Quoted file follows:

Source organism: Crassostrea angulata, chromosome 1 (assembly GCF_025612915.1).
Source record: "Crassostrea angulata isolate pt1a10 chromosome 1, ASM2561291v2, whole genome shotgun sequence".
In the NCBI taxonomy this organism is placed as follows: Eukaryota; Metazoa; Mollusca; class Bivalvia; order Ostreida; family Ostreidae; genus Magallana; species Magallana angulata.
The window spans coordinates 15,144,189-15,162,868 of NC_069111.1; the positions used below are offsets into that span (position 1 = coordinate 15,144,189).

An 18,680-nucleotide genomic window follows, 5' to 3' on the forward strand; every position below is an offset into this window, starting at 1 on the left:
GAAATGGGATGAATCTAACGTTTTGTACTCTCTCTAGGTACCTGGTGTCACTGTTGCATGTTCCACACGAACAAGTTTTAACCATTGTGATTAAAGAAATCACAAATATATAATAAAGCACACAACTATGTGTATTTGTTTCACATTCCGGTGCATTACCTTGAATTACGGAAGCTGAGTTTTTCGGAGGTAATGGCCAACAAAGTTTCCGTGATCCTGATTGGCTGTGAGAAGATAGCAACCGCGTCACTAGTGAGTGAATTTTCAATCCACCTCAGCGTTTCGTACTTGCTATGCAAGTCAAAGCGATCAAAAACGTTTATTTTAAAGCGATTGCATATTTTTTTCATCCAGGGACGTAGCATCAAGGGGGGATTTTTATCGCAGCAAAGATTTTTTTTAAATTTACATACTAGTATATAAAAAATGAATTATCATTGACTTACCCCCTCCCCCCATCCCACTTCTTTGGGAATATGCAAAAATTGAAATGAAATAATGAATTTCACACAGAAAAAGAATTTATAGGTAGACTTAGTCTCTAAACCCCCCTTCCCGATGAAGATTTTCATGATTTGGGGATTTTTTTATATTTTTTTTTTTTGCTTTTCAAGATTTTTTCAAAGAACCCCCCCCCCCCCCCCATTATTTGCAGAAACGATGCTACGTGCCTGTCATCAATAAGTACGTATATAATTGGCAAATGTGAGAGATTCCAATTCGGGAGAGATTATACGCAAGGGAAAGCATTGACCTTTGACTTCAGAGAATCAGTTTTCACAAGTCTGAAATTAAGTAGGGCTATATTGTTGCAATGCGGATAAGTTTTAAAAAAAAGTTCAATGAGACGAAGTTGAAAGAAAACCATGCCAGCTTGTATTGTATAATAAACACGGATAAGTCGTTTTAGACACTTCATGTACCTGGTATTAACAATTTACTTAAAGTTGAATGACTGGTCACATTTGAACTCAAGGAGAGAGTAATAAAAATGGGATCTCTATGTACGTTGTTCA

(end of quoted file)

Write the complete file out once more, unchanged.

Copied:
Source organism: Crassostrea angulata, chromosome 1 (assembly GCF_025612915.1).
Source record: "Crassostrea angulata isolate pt1a10 chromosome 1, ASM2561291v2, whole genome shotgun sequence".
In the NCBI taxonomy this organism is placed as follows: Eukaryota; Metazoa; Mollusca; class Bivalvia; order Ostreida; family Ostreidae; genus Magallana; species Magallana angulata.
The window spans coordinates 15,144,189-15,162,868 of NC_069111.1; the positions used below are offsets into that span (position 1 = coordinate 15,144,189).

An 18,680-nucleotide genomic window follows, 5' to 3' on the forward strand; every position below is an offset into this window, starting at 1 on the left:
GAAATGGGATGAATCTAACGTTTTGTACTCTCTCTAGGTACCTGGTGTCACTGTTGCATGTTCCACACGAACAAGTTTTAACCATTGTGATTAAAGAAATCACAAATATATAATAAAGCACACAACTATGTGTATTTGTTTCACATTCCGGTGCATTACCTTGAATTACGGAAGCTGAGTTTTTCGGAGGTAATGGCCAACAAAGTTTCCGTGATCCTGATTGGCTGTGAGAAGATAGCAACCGCGTCACTAGTGAGTGAATTTTCAATCCACCTCAGCGTTTCGTACTTGCTATGCAAGTCAAAGCGATCAAAAACGTTTATTTTAAAGCGATTGCATATTTTTTTCATCCAGGGACGTAGCATCAAGGGGGGATTTTTATCGCAGCAAAGATTTTTTTTAAATTTACATACTAGTATATAAAAAATGAATTATCATTGACTTACCCCCTCCCCCCATCCCACTTCTTTGGGAATATGCAAAAATTGAAATGAAATAATGAATTTCACACAGAAAAAGAATTTATAGGTAGACTTAGTCTCTAAACCCCCCTTCCCGATGAAGATTTTCATGATTTGGGGATTTTTTTATATTTTTTTTTTTTGCTTTTCAAGATTTTTTCAAAGAACCCCCCCCCCCCCCCCATTATTTGCAGAAACGATGCTACGTGCCTGTCATCAATAAGTACGTATATAATTGGCAAATGTGAGAGATTCCAATTCGGGAGAGATTATACGCAAGGGAAAGCATTGACCTTTGACTTCAGAGAATCAGTTTTCACAAGTCTGAAATTAAGTAGGGCTATATTGTTGCAATGCGGATAAGTTTTAAAAAAAAGTTCAATGAGACGAAGTTGAAAGAAAACCATGCCAGCTTGTATTGTATAATAAACACGGATAAGTCGTTTTAGACACTTCATGTACCTGGTATTAACAATTTACTTAAAGTTGAATGACTGGTCACATTTGAACTCAAGGAGAGAGTAATAAAAATGGGATCTCTATGTACGTTGTTCA